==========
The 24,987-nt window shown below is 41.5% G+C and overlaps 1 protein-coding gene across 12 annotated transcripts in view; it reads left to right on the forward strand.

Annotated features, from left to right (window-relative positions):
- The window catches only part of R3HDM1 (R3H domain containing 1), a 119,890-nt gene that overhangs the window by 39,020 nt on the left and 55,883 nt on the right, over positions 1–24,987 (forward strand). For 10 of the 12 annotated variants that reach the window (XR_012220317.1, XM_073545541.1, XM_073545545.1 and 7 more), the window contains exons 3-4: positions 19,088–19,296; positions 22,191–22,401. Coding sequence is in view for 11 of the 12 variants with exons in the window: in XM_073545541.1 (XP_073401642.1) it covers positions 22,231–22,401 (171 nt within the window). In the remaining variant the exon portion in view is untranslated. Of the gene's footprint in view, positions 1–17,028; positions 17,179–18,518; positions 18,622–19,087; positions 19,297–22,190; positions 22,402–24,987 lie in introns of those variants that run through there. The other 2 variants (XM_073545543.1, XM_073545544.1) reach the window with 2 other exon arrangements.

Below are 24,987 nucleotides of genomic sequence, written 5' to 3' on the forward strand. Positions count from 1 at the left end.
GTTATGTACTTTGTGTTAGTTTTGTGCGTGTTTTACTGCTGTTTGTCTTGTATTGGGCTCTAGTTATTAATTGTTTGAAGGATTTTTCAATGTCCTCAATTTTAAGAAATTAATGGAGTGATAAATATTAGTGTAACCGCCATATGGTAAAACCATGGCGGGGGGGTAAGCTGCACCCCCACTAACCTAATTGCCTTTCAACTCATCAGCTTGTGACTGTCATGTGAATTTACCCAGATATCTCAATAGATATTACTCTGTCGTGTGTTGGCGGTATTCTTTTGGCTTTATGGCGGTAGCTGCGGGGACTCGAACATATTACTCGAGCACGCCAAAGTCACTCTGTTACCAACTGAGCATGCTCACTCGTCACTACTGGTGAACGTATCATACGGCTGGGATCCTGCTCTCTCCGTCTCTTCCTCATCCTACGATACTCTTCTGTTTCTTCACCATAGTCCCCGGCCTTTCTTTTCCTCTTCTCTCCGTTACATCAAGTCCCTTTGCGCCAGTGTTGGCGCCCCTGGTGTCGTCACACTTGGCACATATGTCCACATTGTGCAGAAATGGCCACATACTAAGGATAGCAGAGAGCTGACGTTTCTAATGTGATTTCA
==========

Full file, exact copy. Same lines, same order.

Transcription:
The 24,987-nt window shown below is 41.5% G+C and overlaps 1 protein-coding gene across 12 annotated transcripts in view; it reads left to right on the forward strand.

Annotated features, from left to right (window-relative positions):
- The window catches only part of R3HDM1 (R3H domain containing 1), a 119,890-nt gene that overhangs the window by 39,020 nt on the left and 55,883 nt on the right, over positions 1–24,987 (forward strand). For 10 of the 12 annotated variants that reach the window (XR_012220317.1, XM_073545541.1, XM_073545545.1 and 7 more), the window contains exons 3-4: positions 19,088–19,296; positions 22,191–22,401. Coding sequence is in view for 11 of the 12 variants with exons in the window: in XM_073545541.1 (XP_073401642.1) it covers positions 22,231–22,401 (171 nt within the window). In the remaining variant the exon portion in view is untranslated. Of the gene's footprint in view, positions 1–17,028; positions 17,179–18,518; positions 18,622–19,087; positions 19,297–22,190; positions 22,402–24,987 lie in introns of those variants that run through there. The other 2 variants (XM_073545543.1, XM_073545544.1) reach the window with 2 other exon arrangements.

Below are 24,987 nucleotides of genomic sequence, written 5' to 3' on the forward strand. Positions count from 1 at the left end.
GTTATGTACTTTGTGTTAGTTTTGTGCGTGTTTTACTGCTGTTTGTCTTGTATTGGGCTCTAGTTATTAATTGTTTGAAGGATTTTTCAATGTCCTCAATTTTAAGAAATTAATGGAGTGATAAATATTAGTGTAACCGCCATATGGTAAAACCATGGCGGGGGGGTAAGCTGCACCCCCACTAACCTAATTGCCTTTCAACTCATCAGCTTGTGACTGTCATGTGAATTTACCCAGATATCTCAATAGATATTACTCTGTCGTGTGTTGGCGGTATTCTTTTGGCTTTATGGCGGTAGCTGCGGGGACTCGAACATATTACTCGAGCACGCCAAAGTCACTCTGTTACCAACTGAGCATGCTCACTCGTCACTACTGGTGAACGTATCATACGGCTGGGATCCTGCTCTCTCCGTCTCTTCCTCATCCTACGATACTCTTCTGTTTCTTCACCATAGTCCCCGGCCTTTCTTTTCCTCTTCTCTCCGTTACATCAAGTCCCTTTGCGCCAGTGTTGGCGCCCCTGGTGTCGTCACACTTGGCACATATGTCCACATTGTGCAGAAATGGCCACATACTAAGGATAGCAGAGAGCTGACGTTTCTAATGTGATTTCA